Livin and survivin, members of the inhibitor of apoptosis protein family, function as anti-apoptotic factors and are important in inhibiting apoptosis (38). The overexpression of inhibitor of apoptosis is correlated with cancer chemoresistance. The present study suggested that miR-20a regulated the expression levels of livin and survivin via NFκB signaling. The inhibition of miR-20a rendered the SGC7901/DDP cells more sensitive to DDP-induced apoptosis. It was hypothesized that miR-20a may also be involved in the development of DDP resistance by modulating the apoptosis of GC cells.

However, the mechanism of miR-20a upregulation was not exact. Using the UCSC database, the present study found that NFκB binding sites were present in the promoter regions of miR-20a, which indicated that NFκB may directly regulate the expression of miR-20a. A study by Zhou et al (39) supported this. Therefore, it was hypothesized that the positive feedback loop, miR-20a/CYLD/NFκB/miR-20a, was an important mechanism for the sustained activation of NFκB in drug-resistant GC cells. However, further investigation is required to confirm this.

In conclusion, the present study provided the first evidence, to the best of our knowledge, that miR-20a directly targeted CYLD, resulting in activation of the NFκB pathway and the downstream targets, livin and survivin, which potentially contributed to GC chemoresistance. These results may provide theoretical information for miR-20a as a key target to reverse chemotherapy resistance. However, the results of the present study were obtained from cell lines and do not necessarily reflect the actual surrogates for clinical tumors. Therefore, further investigation is required to assess the role of miR-20a in vivo and clinically.

Acknowledgments

The authors are grateful for the funding support by the National Natural Science Foundation of China (grant nos. 81201705 and 81201796) and the Natural Science Foundation of Jiangsu Province (grant no. BK2012442).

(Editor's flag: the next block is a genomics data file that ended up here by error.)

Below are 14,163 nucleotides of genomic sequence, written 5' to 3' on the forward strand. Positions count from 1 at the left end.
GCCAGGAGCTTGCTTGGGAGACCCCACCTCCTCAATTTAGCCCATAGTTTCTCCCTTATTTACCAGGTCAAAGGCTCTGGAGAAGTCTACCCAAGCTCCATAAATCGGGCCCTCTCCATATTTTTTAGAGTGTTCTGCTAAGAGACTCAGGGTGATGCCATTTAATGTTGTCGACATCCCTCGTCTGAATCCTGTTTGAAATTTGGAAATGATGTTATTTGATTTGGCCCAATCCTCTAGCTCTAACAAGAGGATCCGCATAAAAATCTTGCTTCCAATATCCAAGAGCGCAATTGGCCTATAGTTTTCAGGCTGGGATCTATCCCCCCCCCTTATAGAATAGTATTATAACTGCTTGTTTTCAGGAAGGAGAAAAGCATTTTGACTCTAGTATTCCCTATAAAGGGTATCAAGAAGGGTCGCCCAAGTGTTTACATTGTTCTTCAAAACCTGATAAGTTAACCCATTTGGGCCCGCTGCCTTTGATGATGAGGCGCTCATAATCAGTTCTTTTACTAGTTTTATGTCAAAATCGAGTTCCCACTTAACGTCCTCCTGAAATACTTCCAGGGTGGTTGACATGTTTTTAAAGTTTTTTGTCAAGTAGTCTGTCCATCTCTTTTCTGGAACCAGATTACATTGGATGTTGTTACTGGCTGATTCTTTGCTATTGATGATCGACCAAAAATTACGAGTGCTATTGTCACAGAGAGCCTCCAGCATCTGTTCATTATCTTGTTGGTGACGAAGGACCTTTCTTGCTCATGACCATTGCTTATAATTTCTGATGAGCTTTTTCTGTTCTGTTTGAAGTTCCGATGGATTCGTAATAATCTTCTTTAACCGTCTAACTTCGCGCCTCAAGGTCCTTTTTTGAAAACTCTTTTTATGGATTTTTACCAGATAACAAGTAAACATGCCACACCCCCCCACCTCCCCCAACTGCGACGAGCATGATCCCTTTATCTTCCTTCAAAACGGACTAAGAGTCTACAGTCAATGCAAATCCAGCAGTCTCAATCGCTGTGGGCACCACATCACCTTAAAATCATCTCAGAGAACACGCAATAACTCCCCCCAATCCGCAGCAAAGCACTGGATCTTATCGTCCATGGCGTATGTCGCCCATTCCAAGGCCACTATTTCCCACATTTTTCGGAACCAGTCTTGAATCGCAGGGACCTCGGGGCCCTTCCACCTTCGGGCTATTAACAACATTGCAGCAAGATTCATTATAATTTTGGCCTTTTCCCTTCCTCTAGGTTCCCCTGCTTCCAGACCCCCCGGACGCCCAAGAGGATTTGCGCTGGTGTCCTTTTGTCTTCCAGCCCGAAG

Abbreviations:

miRNAs

microRNAs

DDP

cisplatin

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August 2016
Volume 14 Issue 2

Print ISSN: 1791-2997
Online ISSN:1791-3004

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Copy and paste a formatted citation
APA
Zhu, M., Zhou, X., Du, Y., Huang, Z., Zhu, J., Xu, J. ... Wang, T. (2016). miR-20a induces cisplatin resistance of a human gastric cancer cell line via targeting CYLD. Molecular Medicine Reports, 14, 1742-1750. https://doi.org/10.3892/mmr.2016.5413
MLA
Zhu, M., Zhou, X., Du, Y., Huang, Z., Zhu, J., Xu, J., Cheng, G., Shu, Y., Liu, P., Zhu, W., Wang, T."miR-20a induces cisplatin resistance of a human gastric cancer cell line via targeting CYLD". Molecular Medicine Reports 14.2 (2016): 1742-1750.
Chicago
Zhu, M., Zhou, X., Du, Y., Huang, Z., Zhu, J., Xu, J., Cheng, G., Shu, Y., Liu, P., Zhu, W., Wang, T."miR-20a induces cisplatin resistance of a human gastric cancer cell line via targeting CYLD". Molecular Medicine Reports 14, no. 2 (2016): 1742-1750. https://doi.org/10.3892/mmr.2016.5413